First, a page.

October 28th, 2009 | Published in Google Public Policy
In our response today to the FCC's inquiry about Google Voice, we announced that our engineers have developed a tailored solution for restricting calls to specific numbers engaged in what some have called high-cost "traffic pumping" schemes, like adult chat and "free" conference call lines.
We went to work on this fix because earlier this year, we noticed an extremely high number of calls were being made to an extremely small number of destinations. In fact, the top 10 telephone prefixes -- the area code plus the first three digits of a seven digit number, e.g., 555-555-XXXX -- generated more than 160 times the expected traffic volumes, and accounted for a whopping 26 percent of our monthly connection costs.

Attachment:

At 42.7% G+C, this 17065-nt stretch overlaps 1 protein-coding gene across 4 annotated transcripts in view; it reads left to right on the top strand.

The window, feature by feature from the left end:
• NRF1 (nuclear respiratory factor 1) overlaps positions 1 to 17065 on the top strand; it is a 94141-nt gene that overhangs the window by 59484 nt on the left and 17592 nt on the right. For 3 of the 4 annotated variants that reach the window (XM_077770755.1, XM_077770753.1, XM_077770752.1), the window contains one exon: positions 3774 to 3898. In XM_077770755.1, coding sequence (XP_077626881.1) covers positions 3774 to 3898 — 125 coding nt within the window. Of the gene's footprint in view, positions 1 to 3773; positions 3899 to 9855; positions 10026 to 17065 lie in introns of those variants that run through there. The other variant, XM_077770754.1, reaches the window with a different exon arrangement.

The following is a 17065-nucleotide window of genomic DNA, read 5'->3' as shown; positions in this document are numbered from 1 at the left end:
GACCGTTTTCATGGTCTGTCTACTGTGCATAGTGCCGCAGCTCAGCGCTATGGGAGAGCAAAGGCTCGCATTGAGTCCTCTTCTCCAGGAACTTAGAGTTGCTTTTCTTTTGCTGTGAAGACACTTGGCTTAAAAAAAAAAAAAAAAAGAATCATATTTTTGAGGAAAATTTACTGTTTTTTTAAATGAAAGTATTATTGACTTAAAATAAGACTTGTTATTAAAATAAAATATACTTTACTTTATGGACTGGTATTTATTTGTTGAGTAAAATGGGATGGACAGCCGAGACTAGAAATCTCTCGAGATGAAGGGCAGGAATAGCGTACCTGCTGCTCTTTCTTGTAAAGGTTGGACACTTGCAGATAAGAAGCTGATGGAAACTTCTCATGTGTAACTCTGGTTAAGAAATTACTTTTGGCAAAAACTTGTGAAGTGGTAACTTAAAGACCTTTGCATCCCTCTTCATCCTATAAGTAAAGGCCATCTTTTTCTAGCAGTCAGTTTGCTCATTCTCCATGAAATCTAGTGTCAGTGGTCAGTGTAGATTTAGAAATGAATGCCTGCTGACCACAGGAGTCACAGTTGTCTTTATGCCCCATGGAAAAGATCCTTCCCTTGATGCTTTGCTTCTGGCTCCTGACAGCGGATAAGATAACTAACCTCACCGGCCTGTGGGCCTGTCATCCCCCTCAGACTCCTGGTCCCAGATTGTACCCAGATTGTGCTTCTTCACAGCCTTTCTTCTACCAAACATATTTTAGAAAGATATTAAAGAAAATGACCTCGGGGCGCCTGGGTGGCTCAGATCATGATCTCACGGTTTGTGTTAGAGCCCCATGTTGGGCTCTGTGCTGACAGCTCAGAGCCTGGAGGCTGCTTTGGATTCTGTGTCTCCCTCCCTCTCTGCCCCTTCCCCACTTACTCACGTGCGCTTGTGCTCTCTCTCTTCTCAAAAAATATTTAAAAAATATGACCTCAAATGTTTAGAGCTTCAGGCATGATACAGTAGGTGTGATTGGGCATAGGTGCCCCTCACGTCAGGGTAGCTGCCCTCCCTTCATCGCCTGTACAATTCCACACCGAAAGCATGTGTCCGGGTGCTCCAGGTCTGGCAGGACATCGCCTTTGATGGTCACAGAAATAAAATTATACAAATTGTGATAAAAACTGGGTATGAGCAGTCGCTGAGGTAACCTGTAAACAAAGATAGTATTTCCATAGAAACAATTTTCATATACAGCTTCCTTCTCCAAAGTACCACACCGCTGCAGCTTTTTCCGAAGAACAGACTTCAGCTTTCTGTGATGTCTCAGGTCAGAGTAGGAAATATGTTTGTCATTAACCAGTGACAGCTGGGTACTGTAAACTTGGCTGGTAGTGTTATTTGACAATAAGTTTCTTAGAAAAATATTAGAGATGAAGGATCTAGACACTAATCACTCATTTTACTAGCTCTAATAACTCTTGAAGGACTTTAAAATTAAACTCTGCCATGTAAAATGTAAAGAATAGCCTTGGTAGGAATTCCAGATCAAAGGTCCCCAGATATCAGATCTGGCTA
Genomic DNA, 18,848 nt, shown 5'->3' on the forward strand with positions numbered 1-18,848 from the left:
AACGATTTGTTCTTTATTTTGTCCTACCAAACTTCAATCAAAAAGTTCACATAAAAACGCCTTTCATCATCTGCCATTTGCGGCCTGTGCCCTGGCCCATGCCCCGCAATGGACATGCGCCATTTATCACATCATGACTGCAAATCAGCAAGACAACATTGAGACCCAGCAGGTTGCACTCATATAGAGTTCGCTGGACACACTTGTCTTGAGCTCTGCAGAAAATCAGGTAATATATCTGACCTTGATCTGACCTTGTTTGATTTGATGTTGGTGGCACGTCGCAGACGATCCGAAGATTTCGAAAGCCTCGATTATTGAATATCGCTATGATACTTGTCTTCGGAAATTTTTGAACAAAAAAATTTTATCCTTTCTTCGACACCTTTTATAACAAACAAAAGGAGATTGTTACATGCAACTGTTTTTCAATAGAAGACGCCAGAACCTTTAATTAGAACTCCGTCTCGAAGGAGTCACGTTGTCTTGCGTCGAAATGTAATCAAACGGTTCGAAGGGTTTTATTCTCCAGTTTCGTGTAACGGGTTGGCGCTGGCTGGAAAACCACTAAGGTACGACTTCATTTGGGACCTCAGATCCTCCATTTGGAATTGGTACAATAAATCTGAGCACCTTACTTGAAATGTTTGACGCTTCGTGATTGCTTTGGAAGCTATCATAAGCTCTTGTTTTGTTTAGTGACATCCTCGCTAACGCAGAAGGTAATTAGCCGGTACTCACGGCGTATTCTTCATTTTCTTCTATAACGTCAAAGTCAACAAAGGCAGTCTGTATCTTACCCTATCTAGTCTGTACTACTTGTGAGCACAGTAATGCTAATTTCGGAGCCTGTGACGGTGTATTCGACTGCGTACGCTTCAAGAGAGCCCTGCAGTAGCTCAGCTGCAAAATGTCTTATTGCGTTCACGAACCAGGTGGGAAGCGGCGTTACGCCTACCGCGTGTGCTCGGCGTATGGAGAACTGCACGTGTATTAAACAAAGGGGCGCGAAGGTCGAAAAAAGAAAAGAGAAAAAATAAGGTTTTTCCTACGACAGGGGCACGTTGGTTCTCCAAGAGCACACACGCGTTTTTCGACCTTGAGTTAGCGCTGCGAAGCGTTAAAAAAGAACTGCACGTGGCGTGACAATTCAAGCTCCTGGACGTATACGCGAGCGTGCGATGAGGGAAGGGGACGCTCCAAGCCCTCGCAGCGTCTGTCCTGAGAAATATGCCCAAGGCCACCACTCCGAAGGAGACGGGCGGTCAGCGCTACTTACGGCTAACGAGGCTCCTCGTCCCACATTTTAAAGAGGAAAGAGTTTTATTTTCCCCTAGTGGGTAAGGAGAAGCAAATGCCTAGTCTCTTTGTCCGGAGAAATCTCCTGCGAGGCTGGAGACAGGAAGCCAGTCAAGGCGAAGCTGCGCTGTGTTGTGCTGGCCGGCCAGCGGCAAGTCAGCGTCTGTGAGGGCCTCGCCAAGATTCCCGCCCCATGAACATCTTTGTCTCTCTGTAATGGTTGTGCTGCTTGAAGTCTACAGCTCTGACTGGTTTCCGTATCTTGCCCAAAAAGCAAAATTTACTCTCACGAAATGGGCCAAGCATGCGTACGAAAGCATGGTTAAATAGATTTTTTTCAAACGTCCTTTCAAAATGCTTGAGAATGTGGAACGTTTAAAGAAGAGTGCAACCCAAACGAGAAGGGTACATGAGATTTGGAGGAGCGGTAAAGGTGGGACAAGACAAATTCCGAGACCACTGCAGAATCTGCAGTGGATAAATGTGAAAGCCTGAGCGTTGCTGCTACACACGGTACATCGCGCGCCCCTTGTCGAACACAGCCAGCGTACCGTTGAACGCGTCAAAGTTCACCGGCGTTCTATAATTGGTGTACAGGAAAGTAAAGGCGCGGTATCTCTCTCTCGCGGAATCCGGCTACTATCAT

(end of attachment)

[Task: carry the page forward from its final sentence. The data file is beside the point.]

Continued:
To prevent these schemes from exploiting the free nature of Google Voice -- making it harder for us to offer this new service to users -- we began restricting calls to certain telephone number prefixes. But over the past few weeks, we've been looking at ways to do this on a more granular level. We told the FCC today that Google Voice now restricts calls to fewer than 100 specific phone numbers, all of which we have good reason to believe are engaged in traffic pumping schemes.
While we've developed a fix to address this problem, the bottom line is that we still believe the Commission needs to repair our nation's broken carrier compensation system. The current system simply does not serve consumers well and these types of schemes point up the pressing need for reform.